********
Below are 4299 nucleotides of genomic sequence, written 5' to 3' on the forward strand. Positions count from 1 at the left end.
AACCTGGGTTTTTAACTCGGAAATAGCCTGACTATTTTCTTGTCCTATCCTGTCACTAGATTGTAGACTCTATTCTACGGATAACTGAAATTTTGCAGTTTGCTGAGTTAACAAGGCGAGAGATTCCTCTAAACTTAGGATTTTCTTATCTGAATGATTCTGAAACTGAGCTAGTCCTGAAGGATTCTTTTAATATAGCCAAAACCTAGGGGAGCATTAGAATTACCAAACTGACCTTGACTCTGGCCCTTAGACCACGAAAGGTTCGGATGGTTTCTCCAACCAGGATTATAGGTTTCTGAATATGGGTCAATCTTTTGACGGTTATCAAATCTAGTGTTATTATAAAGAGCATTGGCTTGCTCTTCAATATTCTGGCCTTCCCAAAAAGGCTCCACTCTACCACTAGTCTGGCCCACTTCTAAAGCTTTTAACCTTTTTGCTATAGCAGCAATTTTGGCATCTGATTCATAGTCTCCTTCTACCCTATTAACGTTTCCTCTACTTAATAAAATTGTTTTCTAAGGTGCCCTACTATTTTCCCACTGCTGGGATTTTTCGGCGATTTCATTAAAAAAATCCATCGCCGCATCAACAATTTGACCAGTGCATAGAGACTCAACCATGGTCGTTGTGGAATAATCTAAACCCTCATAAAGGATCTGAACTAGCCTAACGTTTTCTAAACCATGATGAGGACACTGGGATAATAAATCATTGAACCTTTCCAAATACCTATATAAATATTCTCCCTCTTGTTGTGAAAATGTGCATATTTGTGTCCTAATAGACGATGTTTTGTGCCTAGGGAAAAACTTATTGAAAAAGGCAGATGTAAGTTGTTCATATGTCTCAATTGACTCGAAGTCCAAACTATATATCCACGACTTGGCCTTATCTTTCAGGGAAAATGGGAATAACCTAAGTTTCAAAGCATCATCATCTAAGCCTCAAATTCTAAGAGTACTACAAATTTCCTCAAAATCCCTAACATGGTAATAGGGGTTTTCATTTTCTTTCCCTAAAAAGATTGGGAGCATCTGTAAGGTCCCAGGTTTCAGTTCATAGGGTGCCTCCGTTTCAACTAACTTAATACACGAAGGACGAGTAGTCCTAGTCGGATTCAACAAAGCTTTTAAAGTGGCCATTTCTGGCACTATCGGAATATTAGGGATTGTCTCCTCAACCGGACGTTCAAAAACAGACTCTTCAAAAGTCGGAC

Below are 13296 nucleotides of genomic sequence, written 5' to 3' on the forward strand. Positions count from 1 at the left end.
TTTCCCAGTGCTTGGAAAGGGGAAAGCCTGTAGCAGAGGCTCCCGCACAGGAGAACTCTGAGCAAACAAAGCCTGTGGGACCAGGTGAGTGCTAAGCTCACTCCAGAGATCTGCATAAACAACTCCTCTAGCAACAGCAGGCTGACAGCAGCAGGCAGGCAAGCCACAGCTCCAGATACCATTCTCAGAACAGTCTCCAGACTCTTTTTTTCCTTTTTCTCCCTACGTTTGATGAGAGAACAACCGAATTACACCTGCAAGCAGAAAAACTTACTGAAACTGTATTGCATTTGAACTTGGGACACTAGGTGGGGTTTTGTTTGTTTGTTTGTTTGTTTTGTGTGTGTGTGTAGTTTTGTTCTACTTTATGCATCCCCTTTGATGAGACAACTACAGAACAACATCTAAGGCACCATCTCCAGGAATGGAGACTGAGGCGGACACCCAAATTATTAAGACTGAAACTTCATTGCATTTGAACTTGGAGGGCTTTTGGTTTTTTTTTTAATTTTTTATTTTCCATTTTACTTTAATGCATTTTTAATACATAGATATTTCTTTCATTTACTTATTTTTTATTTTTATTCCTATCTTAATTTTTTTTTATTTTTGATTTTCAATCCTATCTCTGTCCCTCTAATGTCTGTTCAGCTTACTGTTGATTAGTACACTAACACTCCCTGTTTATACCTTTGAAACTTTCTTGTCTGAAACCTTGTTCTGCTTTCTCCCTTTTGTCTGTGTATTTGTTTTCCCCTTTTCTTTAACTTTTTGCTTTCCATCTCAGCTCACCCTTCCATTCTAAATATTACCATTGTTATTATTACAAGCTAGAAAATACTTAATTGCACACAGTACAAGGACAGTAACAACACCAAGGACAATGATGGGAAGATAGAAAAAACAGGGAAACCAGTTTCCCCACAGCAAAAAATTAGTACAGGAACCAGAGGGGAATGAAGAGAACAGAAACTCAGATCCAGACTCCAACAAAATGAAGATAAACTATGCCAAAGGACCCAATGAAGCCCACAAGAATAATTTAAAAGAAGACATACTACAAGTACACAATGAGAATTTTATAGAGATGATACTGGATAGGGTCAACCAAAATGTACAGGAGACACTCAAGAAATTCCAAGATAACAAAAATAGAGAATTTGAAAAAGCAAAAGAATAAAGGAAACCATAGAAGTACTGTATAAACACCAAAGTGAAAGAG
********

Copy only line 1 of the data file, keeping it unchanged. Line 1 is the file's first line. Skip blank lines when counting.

Below are 4299 nucleotides of genomic sequence, written 5' to 3' on the forward strand. Positions count from 1 at the left end.